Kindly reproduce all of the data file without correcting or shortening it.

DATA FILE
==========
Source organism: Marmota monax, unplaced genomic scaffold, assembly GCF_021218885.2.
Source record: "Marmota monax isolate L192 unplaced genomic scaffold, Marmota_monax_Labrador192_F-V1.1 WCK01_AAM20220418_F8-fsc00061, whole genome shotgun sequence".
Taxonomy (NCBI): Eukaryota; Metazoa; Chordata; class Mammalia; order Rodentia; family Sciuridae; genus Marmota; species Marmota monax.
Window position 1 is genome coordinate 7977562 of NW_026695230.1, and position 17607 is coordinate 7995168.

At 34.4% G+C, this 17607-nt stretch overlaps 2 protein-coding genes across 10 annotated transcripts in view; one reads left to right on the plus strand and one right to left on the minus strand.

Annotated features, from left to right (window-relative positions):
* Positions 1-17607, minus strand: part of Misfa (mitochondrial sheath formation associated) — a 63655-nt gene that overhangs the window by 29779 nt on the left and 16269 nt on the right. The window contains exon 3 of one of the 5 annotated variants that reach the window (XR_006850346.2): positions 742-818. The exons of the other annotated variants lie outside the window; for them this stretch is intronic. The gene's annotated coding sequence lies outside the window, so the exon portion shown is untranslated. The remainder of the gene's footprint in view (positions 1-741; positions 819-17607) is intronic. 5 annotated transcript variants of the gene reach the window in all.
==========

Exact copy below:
Source organism: Marmota monax, unplaced genomic scaffold, assembly GCF_021218885.2.
Source record: "Marmota monax isolate L192 unplaced genomic scaffold, Marmota_monax_Labrador192_F-V1.1 WCK01_AAM20220418_F8-fsc00061, whole genome shotgun sequence".
Taxonomy (NCBI): Eukaryota; Metazoa; Chordata; class Mammalia; order Rodentia; family Sciuridae; genus Marmota; species Marmota monax.
Window position 1 is genome coordinate 7977562 of NW_026695230.1, and position 17607 is coordinate 7995168.

At 34.4% G+C, this 17607-nt stretch overlaps 2 protein-coding genes across 10 annotated transcripts in view; one reads left to right on the plus strand and one right to left on the minus strand.

Annotated features, from left to right (window-relative positions):
* Positions 1-17607, minus strand: part of Misfa (mitochondrial sheath formation associated) — a 63655-nt gene that overhangs the window by 29779 nt on the left and 16269 nt on the right. The window contains exon 3 of one of the 5 annotated variants that reach the window (XR_006850346.2): positions 742-818. The exons of the other annotated variants lie outside the window; for them this stretch is intronic. The gene's annotated coding sequence lies outside the window, so the exon portion shown is untranslated. The remainder of the gene's footprint in view (positions 1-741; positions 819-17607) is intronic. 5 annotated transcript variants of the gene reach the window in all.